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Annual Review 2004/05
 
 
Financial Review

Broadcasting

Grant-in-Aid funding increased by £5 million in the year to £225.1 million.This was made up of £193.1 million for operating expenditure, £5.2 million for a subscription to BBC Monitoring and £26.8 million for capital expenditure.This increase resulted from the Government's Spending Review 2002.

During the year savings of £4.4 million across BBC World Service have been made to offset rising costs. The largest part of these savings came from short-wave distribution costs. This has allowed all of the £5 million of increased funding to be spent enhancing our output for the Middle East and wider Islamic world, improving our newsgathering capabilities and developing our programme to strengthen our FM partnerships around the world.

The end of the year saw the completion of one of the largest capital projects in recent years. This was the implementation of a single digital production system across the whole of BBC World Service. It is the biggest change in how programmes are made since audio tape was introduced over 50 years ago. It means that we will be better placed to meet the demands of our audiences in the future by using content more flexibly and by providing programmes in different formats for the growing variety of partners around the world.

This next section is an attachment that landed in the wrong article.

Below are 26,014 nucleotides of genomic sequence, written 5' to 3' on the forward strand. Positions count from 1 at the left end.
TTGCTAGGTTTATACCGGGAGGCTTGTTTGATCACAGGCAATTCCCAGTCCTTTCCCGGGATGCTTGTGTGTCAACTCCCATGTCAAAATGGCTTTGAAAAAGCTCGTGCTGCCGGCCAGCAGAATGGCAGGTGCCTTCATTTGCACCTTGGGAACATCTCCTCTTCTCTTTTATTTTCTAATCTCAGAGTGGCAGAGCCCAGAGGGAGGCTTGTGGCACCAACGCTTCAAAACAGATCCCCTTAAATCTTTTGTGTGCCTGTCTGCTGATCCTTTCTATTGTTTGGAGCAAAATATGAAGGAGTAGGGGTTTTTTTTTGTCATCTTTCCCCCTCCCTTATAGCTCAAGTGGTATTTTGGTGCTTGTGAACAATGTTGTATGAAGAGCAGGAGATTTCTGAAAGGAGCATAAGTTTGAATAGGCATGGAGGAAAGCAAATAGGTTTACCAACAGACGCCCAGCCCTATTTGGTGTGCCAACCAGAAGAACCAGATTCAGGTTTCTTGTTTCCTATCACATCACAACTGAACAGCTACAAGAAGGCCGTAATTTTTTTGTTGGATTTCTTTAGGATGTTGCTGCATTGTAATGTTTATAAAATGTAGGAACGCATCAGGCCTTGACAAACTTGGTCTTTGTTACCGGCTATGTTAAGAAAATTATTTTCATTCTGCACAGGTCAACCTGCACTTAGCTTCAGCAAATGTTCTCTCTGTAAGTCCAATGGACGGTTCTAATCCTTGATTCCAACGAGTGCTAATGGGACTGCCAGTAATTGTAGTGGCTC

BBC World Service continues to look for ways of delivering better value for money. A review of business support functions was started during the year to complement the work being undertaken in the production departments to find better ways of working. The results of this work will be co-ordinated with the plans now being developed for the move of BBC World Service from Bush House to Broadcasting House in a few years' time.

Monitoring

Subscription income from official customers (including BBC World Service Broadcasting) amounted to £21.9 million which, combined with income from other sources, produced total revenue for BBC Monitoring of £24.8 million. Since 1 April 2003, following HM Treasury and stakeholder approval, BBC Monitoring has been utilising accumulated cash reserves, which had arisen as a result of charging a return on capital employed to stakeholder customers in prior years. Previously, limitations had been placed on the use of these funds.

Alison Woodhams
Chief Operating Officer and Director of Finance, BBC World Service

Financial review
 
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